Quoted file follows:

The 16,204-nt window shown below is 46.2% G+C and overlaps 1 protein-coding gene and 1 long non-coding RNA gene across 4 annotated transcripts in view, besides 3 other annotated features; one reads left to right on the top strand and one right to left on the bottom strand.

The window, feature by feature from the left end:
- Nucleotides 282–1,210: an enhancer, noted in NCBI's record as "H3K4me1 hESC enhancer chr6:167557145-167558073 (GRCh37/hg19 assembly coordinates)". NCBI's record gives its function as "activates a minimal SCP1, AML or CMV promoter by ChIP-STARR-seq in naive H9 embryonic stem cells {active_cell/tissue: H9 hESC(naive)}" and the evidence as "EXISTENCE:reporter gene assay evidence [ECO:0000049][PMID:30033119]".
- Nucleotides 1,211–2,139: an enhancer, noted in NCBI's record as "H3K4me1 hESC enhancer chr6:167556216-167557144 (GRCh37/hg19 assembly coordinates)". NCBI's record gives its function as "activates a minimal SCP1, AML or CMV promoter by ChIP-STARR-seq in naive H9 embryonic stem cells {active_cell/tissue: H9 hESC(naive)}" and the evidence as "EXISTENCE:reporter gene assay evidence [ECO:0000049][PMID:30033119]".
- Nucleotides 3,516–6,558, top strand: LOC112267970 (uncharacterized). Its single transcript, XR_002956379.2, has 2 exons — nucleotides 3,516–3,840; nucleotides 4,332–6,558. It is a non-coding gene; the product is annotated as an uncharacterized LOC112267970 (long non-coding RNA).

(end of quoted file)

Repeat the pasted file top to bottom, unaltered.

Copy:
The 16,204-nt window shown below is 46.2% G+C and overlaps 1 protein-coding gene and 1 long non-coding RNA gene across 4 annotated transcripts in view, besides 3 other annotated features; one reads left to right on the top strand and one right to left on the bottom strand.

The window, feature by feature from the left end:
- Nucleotides 282–1,210: an enhancer, noted in NCBI's record as "H3K4me1 hESC enhancer chr6:167557145-167558073 (GRCh37/hg19 assembly coordinates)". NCBI's record gives its function as "activates a minimal SCP1, AML or CMV promoter by ChIP-STARR-seq in naive H9 embryonic stem cells {active_cell/tissue: H9 hESC(naive)}" and the evidence as "EXISTENCE:reporter gene assay evidence [ECO:0000049][PMID:30033119]".
- Nucleotides 1,211–2,139: an enhancer, noted in NCBI's record as "H3K4me1 hESC enhancer chr6:167556216-167557144 (GRCh37/hg19 assembly coordinates)". NCBI's record gives its function as "activates a minimal SCP1, AML or CMV promoter by ChIP-STARR-seq in naive H9 embryonic stem cells {active_cell/tissue: H9 hESC(naive)}" and the evidence as "EXISTENCE:reporter gene assay evidence [ECO:0000049][PMID:30033119]".
- Nucleotides 3,516–6,558, top strand: LOC112267970 (uncharacterized). Its single transcript, XR_002956379.2, has 2 exons — nucleotides 3,516–3,840; nucleotides 4,332–6,558. It is a non-coding gene; the product is annotated as an uncharacterized LOC112267970 (long non-coding RNA).